Symi Faces

A wide range of languages can be heard on the streets of Symi, including Mandarin and Hebrew in addition to the more usual Russian, French, Italian, German, Danish, Norwegian…

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Semi-detached Symi style.
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Generally speaking, Symiot village houses are not big – often just a kitchen downstairs with the rainwater cistern behind and then a salon above with a moussandra sleeping loft above that.  When flush loos and showers arrived in the 1970s, there was seldom space indoors for the plumbing arrangements so they were build on wherever they could fit.  It is not unusual to see facilities separate from the house or tagged on in the courtyard or even, in some cases, actually across the lane on a separate plot.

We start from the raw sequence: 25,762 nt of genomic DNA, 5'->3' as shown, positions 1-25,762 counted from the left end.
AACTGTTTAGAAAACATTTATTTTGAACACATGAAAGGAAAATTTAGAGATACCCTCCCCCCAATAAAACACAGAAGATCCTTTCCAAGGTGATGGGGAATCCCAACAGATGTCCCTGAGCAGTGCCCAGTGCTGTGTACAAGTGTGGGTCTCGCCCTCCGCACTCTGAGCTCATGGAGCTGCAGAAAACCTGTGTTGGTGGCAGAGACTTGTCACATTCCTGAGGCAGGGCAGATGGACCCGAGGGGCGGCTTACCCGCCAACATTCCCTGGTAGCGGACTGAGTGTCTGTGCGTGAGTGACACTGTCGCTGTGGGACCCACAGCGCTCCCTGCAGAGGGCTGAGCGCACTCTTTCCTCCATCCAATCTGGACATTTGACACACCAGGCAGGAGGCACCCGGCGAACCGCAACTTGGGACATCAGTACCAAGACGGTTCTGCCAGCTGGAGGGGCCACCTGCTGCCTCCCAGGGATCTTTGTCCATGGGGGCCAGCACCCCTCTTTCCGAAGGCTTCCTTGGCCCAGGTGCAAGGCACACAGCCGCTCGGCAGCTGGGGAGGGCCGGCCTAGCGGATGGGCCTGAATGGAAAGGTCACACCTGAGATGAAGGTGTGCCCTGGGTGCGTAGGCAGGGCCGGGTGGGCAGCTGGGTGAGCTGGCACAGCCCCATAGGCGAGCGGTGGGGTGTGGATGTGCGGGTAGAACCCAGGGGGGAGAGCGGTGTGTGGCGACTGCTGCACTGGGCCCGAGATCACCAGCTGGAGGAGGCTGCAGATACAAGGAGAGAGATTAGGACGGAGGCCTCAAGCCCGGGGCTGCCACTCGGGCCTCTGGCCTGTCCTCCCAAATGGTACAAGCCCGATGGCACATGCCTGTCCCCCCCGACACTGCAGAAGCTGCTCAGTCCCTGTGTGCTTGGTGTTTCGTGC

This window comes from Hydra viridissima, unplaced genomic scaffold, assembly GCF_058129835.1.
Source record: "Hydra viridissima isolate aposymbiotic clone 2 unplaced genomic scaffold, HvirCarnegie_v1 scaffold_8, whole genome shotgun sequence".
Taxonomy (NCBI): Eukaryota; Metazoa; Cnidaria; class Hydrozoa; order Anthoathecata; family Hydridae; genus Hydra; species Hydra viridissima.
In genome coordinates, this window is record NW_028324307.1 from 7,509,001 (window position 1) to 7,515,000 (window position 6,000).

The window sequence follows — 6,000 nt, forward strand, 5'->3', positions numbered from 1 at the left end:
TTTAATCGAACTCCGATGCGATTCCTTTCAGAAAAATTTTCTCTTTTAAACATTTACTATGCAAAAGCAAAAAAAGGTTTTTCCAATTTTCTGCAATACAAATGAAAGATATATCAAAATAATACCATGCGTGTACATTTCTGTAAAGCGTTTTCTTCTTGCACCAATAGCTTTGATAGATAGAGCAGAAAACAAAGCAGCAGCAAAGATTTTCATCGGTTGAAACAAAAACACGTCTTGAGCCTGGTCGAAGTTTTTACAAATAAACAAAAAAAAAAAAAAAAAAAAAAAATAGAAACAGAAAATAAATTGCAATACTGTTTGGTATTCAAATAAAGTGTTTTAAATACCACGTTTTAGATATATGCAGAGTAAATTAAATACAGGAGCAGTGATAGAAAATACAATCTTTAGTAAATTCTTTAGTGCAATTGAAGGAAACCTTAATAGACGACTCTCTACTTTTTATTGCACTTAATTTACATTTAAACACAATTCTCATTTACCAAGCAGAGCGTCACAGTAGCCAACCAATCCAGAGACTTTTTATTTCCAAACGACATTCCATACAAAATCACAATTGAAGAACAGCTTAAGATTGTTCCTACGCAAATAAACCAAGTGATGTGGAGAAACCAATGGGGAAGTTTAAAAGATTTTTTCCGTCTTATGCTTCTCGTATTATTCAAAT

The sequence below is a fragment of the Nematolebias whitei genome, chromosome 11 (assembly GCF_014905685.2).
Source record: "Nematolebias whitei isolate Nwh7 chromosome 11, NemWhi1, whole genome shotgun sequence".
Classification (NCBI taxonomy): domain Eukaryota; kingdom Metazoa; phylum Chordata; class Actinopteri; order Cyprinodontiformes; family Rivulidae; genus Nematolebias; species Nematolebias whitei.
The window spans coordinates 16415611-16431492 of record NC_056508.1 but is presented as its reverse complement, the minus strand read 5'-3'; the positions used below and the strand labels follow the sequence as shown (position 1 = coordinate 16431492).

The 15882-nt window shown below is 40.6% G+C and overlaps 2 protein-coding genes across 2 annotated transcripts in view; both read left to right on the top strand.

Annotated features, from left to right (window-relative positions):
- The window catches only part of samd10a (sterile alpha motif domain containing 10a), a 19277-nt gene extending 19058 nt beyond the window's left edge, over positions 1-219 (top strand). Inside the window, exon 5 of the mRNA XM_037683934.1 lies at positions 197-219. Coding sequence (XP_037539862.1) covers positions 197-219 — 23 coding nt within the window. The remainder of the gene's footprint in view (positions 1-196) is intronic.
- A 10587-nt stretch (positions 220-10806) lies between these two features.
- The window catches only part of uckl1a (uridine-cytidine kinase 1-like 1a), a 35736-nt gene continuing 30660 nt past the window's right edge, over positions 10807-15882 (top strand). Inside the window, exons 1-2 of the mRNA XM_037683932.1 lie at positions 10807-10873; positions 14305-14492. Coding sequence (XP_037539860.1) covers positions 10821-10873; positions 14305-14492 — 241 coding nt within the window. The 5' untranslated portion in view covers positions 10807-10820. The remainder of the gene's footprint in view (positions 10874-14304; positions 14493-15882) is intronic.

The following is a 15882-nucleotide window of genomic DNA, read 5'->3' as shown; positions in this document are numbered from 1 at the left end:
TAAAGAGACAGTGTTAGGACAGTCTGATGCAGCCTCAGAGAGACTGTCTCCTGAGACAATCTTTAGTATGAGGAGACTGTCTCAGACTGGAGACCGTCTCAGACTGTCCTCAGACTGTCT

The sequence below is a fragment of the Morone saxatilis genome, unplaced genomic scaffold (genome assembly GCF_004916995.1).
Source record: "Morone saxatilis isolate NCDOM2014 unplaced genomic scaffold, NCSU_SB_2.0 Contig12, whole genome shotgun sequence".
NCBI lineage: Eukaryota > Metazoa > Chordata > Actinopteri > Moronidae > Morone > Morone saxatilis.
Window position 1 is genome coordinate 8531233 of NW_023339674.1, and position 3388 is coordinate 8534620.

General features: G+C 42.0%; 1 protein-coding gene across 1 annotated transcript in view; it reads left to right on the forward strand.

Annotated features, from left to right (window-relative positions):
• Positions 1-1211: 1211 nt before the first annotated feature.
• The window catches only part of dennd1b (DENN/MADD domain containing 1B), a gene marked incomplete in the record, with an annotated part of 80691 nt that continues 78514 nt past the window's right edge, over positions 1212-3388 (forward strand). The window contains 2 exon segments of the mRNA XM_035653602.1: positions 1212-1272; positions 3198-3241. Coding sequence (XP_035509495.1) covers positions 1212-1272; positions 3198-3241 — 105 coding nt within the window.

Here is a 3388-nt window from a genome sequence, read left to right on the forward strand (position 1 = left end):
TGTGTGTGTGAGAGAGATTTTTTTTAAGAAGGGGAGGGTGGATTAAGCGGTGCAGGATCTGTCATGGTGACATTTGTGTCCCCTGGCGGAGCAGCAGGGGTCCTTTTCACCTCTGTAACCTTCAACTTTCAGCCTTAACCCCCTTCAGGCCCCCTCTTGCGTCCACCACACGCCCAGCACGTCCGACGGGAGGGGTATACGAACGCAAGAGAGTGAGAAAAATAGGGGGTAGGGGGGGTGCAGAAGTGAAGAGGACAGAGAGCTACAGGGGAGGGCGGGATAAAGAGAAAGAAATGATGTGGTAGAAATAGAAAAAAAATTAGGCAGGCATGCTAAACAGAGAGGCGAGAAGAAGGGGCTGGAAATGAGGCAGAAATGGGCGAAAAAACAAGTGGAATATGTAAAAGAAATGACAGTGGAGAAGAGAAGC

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Not quite en suite but it will do!
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The Harani area of the harbour has become very built up in recent years.  Quieter than the main harbour during the busy months of summer, it is also one of the very few places on the island where one can live within walking distance of a beach.
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This narrow concrete track was the original motor road connecting Yialos with Chorio.  Apparently it was built by the Italians with motorbikes in mind and the angles of the zigzags are acute to say the least.  Chopped off when the new two lane motor road out of the town was built in the 1980s, one can still see remnants of the stone foundations of this original road up by the windmills.
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Now abandoned, this intriguing house on the Pedi road probably has the most ornamental faces on the island.  The winged Hermes/Eros motif also appears on the dentist’s surgery at the bottom of the Kateraktis lane at the back of the harbour.  The grimacing man is also a central motif on a pediment near Kampos in Chorio and several other houses in the area.